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Half Dimes 07-17-2009 06:33 PM

Is bigger better?
 
After buying and wrestling with 5/8” inside diameter RV water hoses for a number of years, I'm wondering if there's any benefit to the larger 5/8” hose vs. the easier to handle 1/2” inside diameter hoses.

When you look at the inlet pipe in your RV as well as the inside diameter of a pressure regulator or in-line shut-off valve, a 1/2” diameter hose does not appear to be the limiting factor in water delivery volume.

Seems like the lighter and easier to store 1/2” hose is as beneficial as a 5/8” hose for RV applications.

Darwin 07-17-2009 06:46 PM

I have always used a 1/2" hose with no problems. The problems I encountered were with the regulator, which I only use when the pressure is extreamly high.

Ray,IN 07-17-2009 09:28 PM

Most RV water piping/tubing is 1/2" ID. The smallest restriction in a liquid or gaseous line determines total flow rate at a constant pressure.

hamguy 07-18-2009 09:36 AM

Quote:

Originally Posted by Darwin (Post 524199)
I have always used a 1/2" hose with no problems. The problems I encountered were with the regulator, which I only use when the pressure is extreamly high.

I remind people again. The little tube, in-line "regulators" you see for <$10. ARE NOT REGULATORS. The are restrictors. If you put a gauge on the line after the 'regulator' you see the same pressure as before. That means you are applying full pressure to the pipes when there is no flow.

If you want regulation, find and purchase a Watts regulator. They are not cheap BUT they work.

Brigadoon 07-18-2009 10:29 AM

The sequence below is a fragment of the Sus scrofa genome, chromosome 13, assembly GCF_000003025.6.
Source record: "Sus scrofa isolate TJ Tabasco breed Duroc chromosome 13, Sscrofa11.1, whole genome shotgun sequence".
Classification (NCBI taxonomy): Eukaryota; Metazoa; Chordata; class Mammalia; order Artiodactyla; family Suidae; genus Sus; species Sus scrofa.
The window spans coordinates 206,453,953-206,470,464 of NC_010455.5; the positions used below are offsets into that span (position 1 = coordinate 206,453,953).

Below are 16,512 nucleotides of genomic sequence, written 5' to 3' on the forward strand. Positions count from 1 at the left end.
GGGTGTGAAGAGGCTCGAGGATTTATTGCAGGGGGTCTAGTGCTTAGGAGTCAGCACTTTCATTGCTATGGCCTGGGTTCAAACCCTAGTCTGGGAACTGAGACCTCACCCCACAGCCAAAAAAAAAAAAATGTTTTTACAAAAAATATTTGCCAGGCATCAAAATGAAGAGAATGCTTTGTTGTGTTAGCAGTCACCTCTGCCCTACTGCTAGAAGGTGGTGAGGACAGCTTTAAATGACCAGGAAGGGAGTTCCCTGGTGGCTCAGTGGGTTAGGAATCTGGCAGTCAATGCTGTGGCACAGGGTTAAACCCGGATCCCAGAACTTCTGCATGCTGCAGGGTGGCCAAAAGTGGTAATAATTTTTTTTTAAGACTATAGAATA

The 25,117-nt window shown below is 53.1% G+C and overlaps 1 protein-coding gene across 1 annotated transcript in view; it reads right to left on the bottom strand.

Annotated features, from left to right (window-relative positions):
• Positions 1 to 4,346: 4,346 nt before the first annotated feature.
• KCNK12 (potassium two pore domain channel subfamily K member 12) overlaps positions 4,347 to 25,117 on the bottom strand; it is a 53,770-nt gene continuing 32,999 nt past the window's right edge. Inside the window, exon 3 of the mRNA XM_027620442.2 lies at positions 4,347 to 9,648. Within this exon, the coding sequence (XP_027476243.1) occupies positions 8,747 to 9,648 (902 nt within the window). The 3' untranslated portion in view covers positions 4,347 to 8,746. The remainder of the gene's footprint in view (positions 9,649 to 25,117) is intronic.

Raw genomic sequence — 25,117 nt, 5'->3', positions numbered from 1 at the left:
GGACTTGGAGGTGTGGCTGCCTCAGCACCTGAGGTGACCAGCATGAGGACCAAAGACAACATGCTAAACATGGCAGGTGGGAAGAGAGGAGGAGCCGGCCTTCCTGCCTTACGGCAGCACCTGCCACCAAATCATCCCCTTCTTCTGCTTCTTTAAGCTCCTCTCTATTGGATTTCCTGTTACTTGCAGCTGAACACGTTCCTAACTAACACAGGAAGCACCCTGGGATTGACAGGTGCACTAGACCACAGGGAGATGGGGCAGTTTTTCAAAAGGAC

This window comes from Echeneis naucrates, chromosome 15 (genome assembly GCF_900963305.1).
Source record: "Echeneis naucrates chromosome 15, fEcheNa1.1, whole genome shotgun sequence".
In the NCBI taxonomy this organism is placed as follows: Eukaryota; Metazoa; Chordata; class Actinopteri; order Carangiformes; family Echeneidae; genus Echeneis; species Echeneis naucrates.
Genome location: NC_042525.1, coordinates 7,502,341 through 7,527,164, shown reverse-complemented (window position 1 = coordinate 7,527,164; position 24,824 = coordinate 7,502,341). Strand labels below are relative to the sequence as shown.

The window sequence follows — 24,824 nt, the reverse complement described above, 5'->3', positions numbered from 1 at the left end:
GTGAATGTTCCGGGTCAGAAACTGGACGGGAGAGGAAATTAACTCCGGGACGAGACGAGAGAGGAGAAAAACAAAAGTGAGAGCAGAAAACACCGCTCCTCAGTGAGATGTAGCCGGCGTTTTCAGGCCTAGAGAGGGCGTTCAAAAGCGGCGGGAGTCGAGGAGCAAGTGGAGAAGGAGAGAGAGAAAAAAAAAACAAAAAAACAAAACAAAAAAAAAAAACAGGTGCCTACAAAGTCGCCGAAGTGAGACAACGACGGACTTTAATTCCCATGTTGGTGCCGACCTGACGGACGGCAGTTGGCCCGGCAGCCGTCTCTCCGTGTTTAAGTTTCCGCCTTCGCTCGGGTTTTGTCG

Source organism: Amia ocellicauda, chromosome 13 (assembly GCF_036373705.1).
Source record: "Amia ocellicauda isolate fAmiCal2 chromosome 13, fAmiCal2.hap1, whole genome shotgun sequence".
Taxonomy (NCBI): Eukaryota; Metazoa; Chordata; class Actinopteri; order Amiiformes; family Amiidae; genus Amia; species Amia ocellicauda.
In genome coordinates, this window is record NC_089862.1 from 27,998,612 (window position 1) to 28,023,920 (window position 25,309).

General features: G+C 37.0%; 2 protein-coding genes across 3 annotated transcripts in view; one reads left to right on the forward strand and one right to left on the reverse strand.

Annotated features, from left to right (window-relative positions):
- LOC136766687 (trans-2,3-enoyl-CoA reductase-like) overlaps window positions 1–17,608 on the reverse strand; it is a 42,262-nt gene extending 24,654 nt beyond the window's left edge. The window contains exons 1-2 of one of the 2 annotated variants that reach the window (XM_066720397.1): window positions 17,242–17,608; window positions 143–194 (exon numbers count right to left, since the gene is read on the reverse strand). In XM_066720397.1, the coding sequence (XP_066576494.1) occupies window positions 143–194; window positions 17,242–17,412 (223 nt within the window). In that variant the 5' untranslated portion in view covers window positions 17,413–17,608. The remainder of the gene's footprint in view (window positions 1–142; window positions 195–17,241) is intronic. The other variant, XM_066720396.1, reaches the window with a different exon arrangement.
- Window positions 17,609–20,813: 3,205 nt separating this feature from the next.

I have always purchased our hoses, filters, and Watts regulator at the Rv Water Filter Store- http://www.rvwaterfilterstore.com/ .

I have been particularly pleased with the quality of their hoses, which can be ordered in any custom length.

PapPappy 07-18-2009 10:56 AM

Thankfully, my wife has said that bigger isn't better!:whistling:

Now, to the OP about hoses....
You will be fine with the smaller hose, though you might notice a slight difference in water volume if you are using the shower and sink galley sink at the same time...but more than likely, it won't be a problem.

You might want to keep a couple of hoses....I've got a 25' (3/4") that I use if I'm close enough to the connection at the CG. Also have a 50' (1/2") for wash-downs and such, but can use it in-line with the 25' if needed.

DandS 07-18-2009 09:24 PM

IMO, smaller diameter is better for ease of handling. As stated earlier, your coach plumbing is normally smaller than your hose anyway, so flow will not be an issue. As with power cords, smaller diameters are easier to coil and handle.

Ray,IN 07-18-2009 09:42 PM

Quote:

Originally Posted by DandS (Post 524524)
IMO, smaller diameter is better for ease of handling. As stated earlier, your coach plumbing is normally smaller than your hose anyway, so flow will not be an issue. As with power cords, smaller diameters are easier to coil and handle.

But a smaller power cord can be quite expensive in the end.:eek:

DandS 07-18-2009 10:31 PM

Quote:

Originally Posted by Ray,IN (Post 524528)
But a smaller power cord can be quite expensive in the end.:eek: